Third, the default copy constructor does not perform a bitwise copy, it performs a memberwise copy. This means if a member variable is a class type that has a non-trivial copy constructor, that will be invoked (very important if you have an std::auto_ptr member variable).

Also, there is no need to put the term temporaries in quotes. Temporary objects are well defined and even have their own section in the standard.

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Hi, and thanks for the replies. I''m even more confused now, so with the risk of beeing flamed to pieces for stupidity...

quote:
]Thinking in C++
... But there is one thing about temporaries: they’re automatically const . Because you usually won’t be able to get your hands on a temporary object, telling it to do something that will change that temporary is almost certainly a mistake because you won’t be able to use that information. By making all temporaries automatically const, the compiler informs you when you make that mistake.
... By making all temporary objects automatically const, this situation causes a compile-time error so you don’t get caught by what would be a very difficult bug to find.



quote:
Original post by SiCrane
Also your example should compile on a standards compliant compiler.



"this situation", mentioned in the first quote, refers to:

struct A {};
A getA() {return A();}
void f(A& a){}
// call f with a reference to a temporary
f(getA());


...which is essentially the same thing as the same code as in my second question or void g(A()) in Oluseyi''s example. The code doesn''t compile under GCC and according to Thinking in C++, it shouldn''t. Saying A().foo(), as in SiCranes example, where foo() is a non const member function, does compile, but then it would be incorrect to say that all temporaries are const, wouldn''t it? Confusion. What am I missing?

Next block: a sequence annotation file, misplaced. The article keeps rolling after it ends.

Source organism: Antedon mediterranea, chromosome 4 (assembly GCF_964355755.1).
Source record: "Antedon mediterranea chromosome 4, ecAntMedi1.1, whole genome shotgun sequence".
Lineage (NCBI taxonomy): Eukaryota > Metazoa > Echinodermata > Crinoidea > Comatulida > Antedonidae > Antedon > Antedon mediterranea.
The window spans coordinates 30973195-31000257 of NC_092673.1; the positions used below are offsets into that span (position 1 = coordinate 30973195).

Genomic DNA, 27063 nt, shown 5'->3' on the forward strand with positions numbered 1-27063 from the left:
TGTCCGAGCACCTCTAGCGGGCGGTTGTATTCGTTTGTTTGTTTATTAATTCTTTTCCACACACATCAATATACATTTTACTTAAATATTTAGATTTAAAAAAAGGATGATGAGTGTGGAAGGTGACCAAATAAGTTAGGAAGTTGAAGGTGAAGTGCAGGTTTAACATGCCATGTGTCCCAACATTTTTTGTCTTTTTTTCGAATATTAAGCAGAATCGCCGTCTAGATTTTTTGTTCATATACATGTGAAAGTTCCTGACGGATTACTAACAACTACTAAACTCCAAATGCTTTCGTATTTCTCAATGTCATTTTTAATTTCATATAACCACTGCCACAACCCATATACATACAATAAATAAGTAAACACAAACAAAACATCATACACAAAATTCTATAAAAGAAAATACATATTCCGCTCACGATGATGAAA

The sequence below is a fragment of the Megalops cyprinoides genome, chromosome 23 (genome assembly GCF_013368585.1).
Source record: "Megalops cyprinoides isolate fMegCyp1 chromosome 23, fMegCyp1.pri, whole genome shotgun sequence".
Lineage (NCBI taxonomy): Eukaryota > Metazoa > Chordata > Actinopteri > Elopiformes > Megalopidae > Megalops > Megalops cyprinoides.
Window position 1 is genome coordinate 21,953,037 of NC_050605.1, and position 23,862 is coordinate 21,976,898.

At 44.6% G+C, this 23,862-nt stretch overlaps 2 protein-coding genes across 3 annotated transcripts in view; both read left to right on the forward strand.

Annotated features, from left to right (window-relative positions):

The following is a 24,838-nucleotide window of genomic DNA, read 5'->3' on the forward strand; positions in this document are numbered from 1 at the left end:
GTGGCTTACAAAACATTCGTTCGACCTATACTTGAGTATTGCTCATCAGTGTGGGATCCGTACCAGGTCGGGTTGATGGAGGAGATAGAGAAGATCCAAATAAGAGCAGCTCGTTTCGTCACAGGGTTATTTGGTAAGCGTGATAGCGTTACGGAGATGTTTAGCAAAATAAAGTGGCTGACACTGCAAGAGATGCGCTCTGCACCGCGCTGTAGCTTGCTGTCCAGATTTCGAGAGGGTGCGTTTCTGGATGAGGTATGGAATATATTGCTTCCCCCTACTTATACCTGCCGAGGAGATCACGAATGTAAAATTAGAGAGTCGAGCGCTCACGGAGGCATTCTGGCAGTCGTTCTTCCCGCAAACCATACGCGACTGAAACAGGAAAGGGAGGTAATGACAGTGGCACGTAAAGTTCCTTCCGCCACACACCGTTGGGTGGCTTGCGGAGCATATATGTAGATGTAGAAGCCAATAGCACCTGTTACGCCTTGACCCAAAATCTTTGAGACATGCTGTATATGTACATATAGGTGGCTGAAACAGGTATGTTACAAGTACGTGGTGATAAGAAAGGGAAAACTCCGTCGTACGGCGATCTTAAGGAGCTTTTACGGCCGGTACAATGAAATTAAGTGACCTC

quote:

Incidently, this seems to be an error in gcc''s conversion capabilities (specifically, I believe, in creating an non-const reference from an r-value). A functional-notation defined temporary is still non-const in gcc (at least gcc 3.2).



I don''t understand, could you elaborate?

quote:
...which is what I think Alexandrescu is addressing

Mojo is a technique for eliminating unnessecary copying of dynamically allocated data, when passing objects by value.

quote:
did you know that Java even allows for anonymous classes declared in a function parameter list?

Yeah, it looks really weird. But isn''t that possible only because Java allocates objects on the heap, which is later garbage collected?

Regards Mats

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Guest Anonymous Poster
http://www.zib.de/benger/C%2B%2B/clause12.html#s12.2

No word on about constness of temporaries. Temporaries are const only if explicitely declared as such (like in Oluseyi''s example, a function that returns by const value)